printf("\n Pass %d :: ", ctr2);
print_list(element,total,choice);

}

/*
printf("\n Pass %d :: ", ctr2);
print_list(element,total,choice);
*/

for (ctr3=0; ctr3<mid; ctr3++)
{
for (left=0; left<mid; left++)
{
if (element > element [left+1])
{
temp = element[left+1];
element[left+1] = element;
element = temp;
}
}

for (right=total-1; right>=mid; right--)
{
if (element[ctr-1] > element[ctr])
{
temp = element[ctr];
element[ctr] = element[ctr-1];
element[ctr-1] = temp;
}
}
}
}
}
pt++;

printf("\n Pass %d :: ", ctr2);
print_list(element,total,choice);

}

void main()
{
int element, total;
char choice;
clrscr();

printf("Choose: A - Alphanumeric B - Numeric :: ");
scanf("%c", &choice);

printf("\n Enter Array Length :: ");
scanf("%d", &total);

printf("\n The Array Elements are as follows :: ");
print_list(element,total,choice);

insert_sort(element,total,choice);

printf("\n\n Final Answer :: ");
print_list(element,total,choice);

getch();
}``````

GCC doesn't like your code.

``````sort.c: In function ‘read_list’:
sort.c:13: warning: format ‘%s’ expects type ‘char *’, but argument 2 has type ‘int *’
sort.c: In function ‘insert_sort’:
sort.c:75: warning: comparison between pointer and integer
sort.c:78: warning: assignment makes integer from pointer without a cast
sort.c:79: warning: assignment makes pointer from integer without a cast
sort.c: At top level:
sort.c:102: warning: return type of ‘main’ is not ‘int’
sort.c: In function ‘main’:
sort.c:106: warning: implicit declaration of function ‘clrscr’
sort.c:124: warning: implicit declaration of function ‘getch’
/tmp/ccNDVhKN.o: In function `main':
sort.c:(.text+0x3d1): undefined reference to `clrscr'
sort.c:(.text+0x489): undefined reference to `getch'
collect2: ld returned 1 exit status``````

GCC doesn't have clrscr() or getch() -- they're non-standard functions, after all -- but if your compiler does you can ignore those errors.

main() should really return int instead of void, though.

And the other warnings I think are important.

``````printf("\n Enter Element [%d] ::" ,ctr);
scanf("%s", &element[ctr]);``````

Should be %d, no?

 Ah, I see that you really do want to store a string. Well, you can't do that when you have an array of ints. I suggest either using a struct/union with int and char[] members, or two separate arrays. [/edit]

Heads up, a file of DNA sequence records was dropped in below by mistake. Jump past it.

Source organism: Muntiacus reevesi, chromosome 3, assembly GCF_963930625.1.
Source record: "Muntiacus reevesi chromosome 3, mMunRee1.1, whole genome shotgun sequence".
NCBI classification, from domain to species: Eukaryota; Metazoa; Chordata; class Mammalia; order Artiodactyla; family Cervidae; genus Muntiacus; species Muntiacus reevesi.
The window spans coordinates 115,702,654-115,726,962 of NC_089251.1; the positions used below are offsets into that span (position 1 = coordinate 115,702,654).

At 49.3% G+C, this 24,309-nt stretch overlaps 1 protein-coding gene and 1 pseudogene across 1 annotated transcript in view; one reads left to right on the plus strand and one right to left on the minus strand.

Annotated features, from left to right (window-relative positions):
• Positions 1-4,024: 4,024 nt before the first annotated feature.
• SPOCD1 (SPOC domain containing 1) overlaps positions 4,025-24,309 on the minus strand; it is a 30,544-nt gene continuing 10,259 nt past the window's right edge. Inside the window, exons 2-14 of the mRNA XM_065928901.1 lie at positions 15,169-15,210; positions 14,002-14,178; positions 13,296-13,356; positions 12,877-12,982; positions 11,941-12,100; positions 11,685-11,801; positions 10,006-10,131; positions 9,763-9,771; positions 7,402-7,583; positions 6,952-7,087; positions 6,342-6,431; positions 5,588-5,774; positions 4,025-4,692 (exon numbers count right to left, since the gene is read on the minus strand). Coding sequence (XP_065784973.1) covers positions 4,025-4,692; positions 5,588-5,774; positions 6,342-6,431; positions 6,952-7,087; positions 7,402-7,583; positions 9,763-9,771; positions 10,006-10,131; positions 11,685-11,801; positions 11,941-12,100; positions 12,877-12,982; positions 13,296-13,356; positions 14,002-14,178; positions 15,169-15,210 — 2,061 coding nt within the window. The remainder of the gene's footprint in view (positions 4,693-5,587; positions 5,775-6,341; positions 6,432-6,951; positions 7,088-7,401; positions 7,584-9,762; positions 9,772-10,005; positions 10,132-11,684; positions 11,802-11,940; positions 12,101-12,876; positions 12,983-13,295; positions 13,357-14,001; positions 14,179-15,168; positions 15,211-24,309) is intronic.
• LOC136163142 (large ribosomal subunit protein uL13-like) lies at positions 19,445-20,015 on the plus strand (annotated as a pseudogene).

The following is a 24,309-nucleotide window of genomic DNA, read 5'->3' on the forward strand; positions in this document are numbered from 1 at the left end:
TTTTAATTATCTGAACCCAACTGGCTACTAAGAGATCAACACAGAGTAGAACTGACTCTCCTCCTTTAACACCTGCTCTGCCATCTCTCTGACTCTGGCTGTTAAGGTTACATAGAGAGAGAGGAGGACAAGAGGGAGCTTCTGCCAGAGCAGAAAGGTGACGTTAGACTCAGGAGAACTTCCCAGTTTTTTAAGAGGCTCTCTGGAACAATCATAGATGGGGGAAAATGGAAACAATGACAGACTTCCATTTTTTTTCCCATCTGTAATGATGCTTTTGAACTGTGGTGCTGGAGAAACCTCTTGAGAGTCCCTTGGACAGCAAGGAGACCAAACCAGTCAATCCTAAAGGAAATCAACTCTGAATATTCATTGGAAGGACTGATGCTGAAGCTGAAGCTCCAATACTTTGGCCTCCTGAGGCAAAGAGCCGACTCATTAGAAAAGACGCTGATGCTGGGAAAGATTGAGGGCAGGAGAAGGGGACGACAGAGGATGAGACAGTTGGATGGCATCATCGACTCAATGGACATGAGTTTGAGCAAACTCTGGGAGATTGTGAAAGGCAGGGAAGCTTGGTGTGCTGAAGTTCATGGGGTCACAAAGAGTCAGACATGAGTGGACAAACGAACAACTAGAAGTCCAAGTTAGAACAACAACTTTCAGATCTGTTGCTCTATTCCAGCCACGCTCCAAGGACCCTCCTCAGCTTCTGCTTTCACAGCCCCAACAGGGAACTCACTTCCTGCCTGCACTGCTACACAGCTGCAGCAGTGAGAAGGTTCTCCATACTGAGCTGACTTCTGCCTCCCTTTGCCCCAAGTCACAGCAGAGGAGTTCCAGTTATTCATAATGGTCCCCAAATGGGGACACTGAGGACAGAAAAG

``````if (element > element [left+1])
/* ... */
element[left+1] = element;
element = temp;``````

I think perhaps you wanted this:

``````if (element > element [left+1])
/* ... */
element[left+1] = element;
element = temp;``````

 With those modifications, numeric sorting works as far as I can tell. Though the code could be a lot better -- with something like this, for example:

``````void order(int *a, int *b) {
if(*a > *b) {
int temp = *a;
*a = *b;
*b = temp;
}
}``````

Alphanumeric sorting doesn't work, of course, because you can't read a string into a number. [/edit]

[edit=2] In case you're interested, here's my modified code. Sorry about the length, everyone.

``````#include"stdio.h"
#include"stdlib.h"

void read_list(int element[], int total,char choice)
{
int ctr;

if (choice == 'a' || choice == 'A')
{
for(ctr=0;ctr<total;ctr++)
{
printf("\n Enter Element [%d] ::" ,ctr);
scanf("%d", &element[ctr]);
}
}
if (choice == 'b' || choice == 'B')
{
for(ctr=0;ctr<total;ctr++)
{
printf("\n Enter Element [%d] ::" ,ctr);
scanf("%d", &element[ctr]);
}
}
}

void print_list(int element[], int total,char choice)
{
int ctr;

if (choice == 'a' || choice == 'A')
{
for(ctr=0;ctr<total;ctr++)
printf("  %c", element[ctr]);
}
if (choice == 'b' || choice == 'B')
{
for(ctr=0;ctr<total;ctr++)
printf("  %d", element[ctr]);
}
}

void insert_sort(int element[], int total,char choice)
{
int pt, mid, left, right, ctr, ctr2, ctr3, temp;

mid = total/2;
pt = 0;

while (pt++ < mid)
{
for(ctr=total-1, ctr2=0; ctr>=mid && ctr2 <mid; ctr--, ctr2++)
{
if (element[ctr2] > element[ctr])
{
temp = element[ctr];
element[ctr] = element[ctr2];
element[ctr2] = temp;

printf("\n Pass %d :: ", ctr2);
print_list(element,total,choice);

}

/*
printf("\n Pass %d :: ", ctr2);
print_list(element,total,choice);
*/

for (ctr3=0; ctr3<mid; ctr3++)
{
for (left=0; left<mid; left++)
{
if (element > element [left+1])
{
temp = element[left+1];
element[left+1] = element;
element = temp;
}
}

for (right=total-1; right>=mid; right--)
{
if (element[ctr-1] > element[ctr])
{
temp = element[ctr];
element[ctr] = element[ctr-1];
element[ctr-1] = temp;
}
}
}
}
}
pt++;

printf("\n Pass %d :: ", ctr2);
print_list(element,total,choice);

}

int main()
{
int element, total;
char choice;

printf("Choose: A - Alphanumeric B - Numeric :: ");
scanf("%c", &choice);

printf("\n Enter Array Length :: ");
scanf("%d", &total);

printf("\n The Array Elements are as follows :: ");
print_list(element,total,choice);

insert_sort(element,total,choice);

printf("\n\n Final Answer :: ");